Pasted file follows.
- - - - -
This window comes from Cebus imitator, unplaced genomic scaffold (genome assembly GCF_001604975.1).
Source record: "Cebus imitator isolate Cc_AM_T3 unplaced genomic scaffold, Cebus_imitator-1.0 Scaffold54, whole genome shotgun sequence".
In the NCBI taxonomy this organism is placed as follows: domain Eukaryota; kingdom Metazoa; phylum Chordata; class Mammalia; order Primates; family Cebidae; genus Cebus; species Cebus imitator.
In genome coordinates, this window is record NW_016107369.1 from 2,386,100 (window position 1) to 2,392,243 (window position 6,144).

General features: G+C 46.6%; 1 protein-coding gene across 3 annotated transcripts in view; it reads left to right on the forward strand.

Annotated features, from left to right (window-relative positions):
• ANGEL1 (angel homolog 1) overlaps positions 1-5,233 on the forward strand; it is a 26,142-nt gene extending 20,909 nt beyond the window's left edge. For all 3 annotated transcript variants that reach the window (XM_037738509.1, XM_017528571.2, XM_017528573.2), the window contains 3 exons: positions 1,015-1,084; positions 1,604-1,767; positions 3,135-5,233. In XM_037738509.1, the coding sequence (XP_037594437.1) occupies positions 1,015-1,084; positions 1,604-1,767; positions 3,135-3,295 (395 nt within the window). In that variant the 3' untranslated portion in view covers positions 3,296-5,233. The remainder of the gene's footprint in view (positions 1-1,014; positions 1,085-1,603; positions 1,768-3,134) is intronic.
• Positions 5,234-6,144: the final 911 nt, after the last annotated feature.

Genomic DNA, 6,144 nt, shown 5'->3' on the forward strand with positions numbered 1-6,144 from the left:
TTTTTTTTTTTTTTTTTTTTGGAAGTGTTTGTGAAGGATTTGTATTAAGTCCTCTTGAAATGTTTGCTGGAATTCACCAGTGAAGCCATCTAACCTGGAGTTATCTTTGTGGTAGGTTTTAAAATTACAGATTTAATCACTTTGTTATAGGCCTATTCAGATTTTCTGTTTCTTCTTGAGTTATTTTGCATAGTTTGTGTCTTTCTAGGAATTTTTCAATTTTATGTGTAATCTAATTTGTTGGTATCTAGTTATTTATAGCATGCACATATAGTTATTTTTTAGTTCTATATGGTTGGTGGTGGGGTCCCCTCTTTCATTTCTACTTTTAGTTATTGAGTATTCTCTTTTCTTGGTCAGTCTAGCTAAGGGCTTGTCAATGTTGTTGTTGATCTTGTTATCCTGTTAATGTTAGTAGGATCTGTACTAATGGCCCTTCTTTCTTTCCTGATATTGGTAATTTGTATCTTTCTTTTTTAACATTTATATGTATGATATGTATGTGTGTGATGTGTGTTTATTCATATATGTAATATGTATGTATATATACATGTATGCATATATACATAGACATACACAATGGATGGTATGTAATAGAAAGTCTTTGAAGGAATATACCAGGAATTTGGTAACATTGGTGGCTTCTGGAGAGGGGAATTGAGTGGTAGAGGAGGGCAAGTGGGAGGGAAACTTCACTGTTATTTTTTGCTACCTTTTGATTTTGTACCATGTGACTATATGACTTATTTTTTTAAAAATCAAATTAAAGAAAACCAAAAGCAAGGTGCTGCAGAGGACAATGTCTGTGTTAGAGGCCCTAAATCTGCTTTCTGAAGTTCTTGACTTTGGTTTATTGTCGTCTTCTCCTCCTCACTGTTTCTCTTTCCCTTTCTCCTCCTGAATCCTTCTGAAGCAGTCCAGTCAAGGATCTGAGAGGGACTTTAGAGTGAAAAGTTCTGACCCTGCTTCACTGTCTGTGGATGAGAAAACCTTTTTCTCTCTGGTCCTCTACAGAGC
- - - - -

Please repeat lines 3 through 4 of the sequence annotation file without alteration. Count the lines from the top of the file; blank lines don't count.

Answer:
In the NCBI taxonomy this organism is placed as follows: domain Eukaryota; kingdom Metazoa; phylum Chordata; class Mammalia; order Primates; family Cebidae; genus Cebus; species Cebus imitator.
In genome coordinates, this window is record NW_016107369.1 from 2,386,100 (window position 1) to 2,392,243 (window position 6,144).